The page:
Some senior managers think Agile development is just a speed play, Galen said. "If we go at Agile we'll get three times more stuff." Crispin has seen management's focus on speeding up application releases without quality lead to heavy business losses. They must clearly understand technical debt -- the accumulation of application flaws if quality control does not occur -- in the call for speed.

"It's important to be able to deliver software that provides value frequently and at a sustainable pace," Crispin said. 'Sustainable pace' means that speed takes second place to good QA practices that keep technical debt low; practices such as test-driven development, regression test automation and exploratory testing.

No. 4: Only the development group has to change in Agile adoption.

Howard DeinerHoward Deiner

"Management will say, 'We'll do Agile, but we'll keep everything the same,'" Deiner said. "They 'cargo-cult' and do 'Scrummerfall.'"

Agile brings with it organizational transformations. Agile requires change and continuous improvement, not just in development but also in all practices that touch products.

Deiner, Crispin and Gabel have seen that old-school command-and-control management styles usually do not play well with Agile. In addition, they need to become facilitative in their approach to lead people. Openness, honesty and transparency in communication are the logical places to start.

Upper management's paths to Agile success

Learn and adapt: Upper management can help their organization make a successful Agile transformation simply by being informed and genuine about the effort. Show, through actions, that they support the effort and expect there to be growing pains. Training is available from various sources, including Scrum Alliance. Beware, however, of thinking that a three-day Scrum Master Certification class will suffice. It's a good starting point, that's all.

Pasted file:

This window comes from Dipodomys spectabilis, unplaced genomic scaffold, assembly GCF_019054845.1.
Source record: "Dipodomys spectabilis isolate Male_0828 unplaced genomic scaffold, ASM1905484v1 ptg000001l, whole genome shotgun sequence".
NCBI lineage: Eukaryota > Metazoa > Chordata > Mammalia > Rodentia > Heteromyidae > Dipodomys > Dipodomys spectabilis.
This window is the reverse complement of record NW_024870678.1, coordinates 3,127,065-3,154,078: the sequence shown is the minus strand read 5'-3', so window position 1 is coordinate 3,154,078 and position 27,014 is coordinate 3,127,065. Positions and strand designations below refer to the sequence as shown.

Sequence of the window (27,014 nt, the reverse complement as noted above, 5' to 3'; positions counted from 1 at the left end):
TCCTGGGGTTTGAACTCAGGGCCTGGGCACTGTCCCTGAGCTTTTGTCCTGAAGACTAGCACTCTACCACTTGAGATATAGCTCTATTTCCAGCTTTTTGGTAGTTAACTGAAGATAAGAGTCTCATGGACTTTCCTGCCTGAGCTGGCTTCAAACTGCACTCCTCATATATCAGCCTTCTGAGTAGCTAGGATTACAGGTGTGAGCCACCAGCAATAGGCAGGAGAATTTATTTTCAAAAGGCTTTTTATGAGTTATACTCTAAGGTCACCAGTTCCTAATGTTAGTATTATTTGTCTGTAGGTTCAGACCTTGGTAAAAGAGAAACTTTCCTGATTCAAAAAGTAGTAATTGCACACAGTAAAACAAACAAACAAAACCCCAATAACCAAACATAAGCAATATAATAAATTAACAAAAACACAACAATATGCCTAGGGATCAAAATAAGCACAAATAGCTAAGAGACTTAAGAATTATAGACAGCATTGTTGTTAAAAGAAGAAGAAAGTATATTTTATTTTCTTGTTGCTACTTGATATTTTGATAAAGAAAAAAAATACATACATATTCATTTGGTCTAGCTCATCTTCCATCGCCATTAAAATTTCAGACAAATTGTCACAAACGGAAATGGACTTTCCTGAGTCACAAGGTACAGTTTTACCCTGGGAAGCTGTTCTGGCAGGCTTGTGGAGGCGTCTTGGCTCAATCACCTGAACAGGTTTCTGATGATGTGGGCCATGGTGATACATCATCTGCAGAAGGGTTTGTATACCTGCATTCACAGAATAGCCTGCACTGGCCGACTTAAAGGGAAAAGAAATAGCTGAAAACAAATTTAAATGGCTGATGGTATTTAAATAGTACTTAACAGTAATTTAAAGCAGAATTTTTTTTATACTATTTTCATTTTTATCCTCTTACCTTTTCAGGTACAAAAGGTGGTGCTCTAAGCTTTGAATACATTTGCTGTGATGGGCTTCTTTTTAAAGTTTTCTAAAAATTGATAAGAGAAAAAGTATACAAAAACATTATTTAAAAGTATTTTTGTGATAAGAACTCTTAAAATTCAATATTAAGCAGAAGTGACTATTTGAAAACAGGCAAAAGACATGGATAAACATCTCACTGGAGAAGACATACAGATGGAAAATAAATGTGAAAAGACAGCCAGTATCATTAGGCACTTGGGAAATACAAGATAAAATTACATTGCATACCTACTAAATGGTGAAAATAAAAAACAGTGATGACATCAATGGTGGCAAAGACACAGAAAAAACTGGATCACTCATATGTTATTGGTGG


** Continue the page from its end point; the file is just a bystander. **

Get involved: In all the successful Agile adoption Galen has seen, leadership actually led agility from the learning, understanding and implementation perspectives. "They would understand that it's not a technology play," he said.

Galen points to Salesforce's success with Agile. "If you look at successful Agile organizations, such as Salesforce, you can see that leadership embraced it and fostered it before even the organization did," said Bob Galen. Organizations' top leaders never relinquished their sponsorship downward into the organization. "They were always there."

Change cultural and management attitudes about success: Nurture a learning culture where failure is OK so that innovation can occur, said Crispin. Provide training and support for all team members in all roles. If this type of culture is in place, the whole organization will get better at delivering the right software at the right time. If a learning culture is in place, development and business teams will get better at delivering the right software at the right time.

Tips for project managers who need CEO support

Think Agile transformation, not Agile adoption. Use "transformation" during the initial and ongoing discussions with management. Here is how:

Ask for help. Ask for funds for training, for management to attend some meetings, for organizational change. Engage HR, operations, business and sales. "If the PM looks at Agile as an organizational development play, that thinking will spread," Galen said.

Introduce an Agile competency center to get in-house management and staff trained on all aspects of Agile. Then, move on to create an Agile Center of Excellence (CoE). Ask management to be on the CoE steering group. Acknowledge that you need steering – not just developer steering but organizational steering, Galen said. Very often, there's a nice complement among other CoEs in the organization, the Agile CoE and the Agile Project Management Office.

We'd love to hear about your own Agile failures – and successes! Post them publicly in the comments section below or send them privately via email.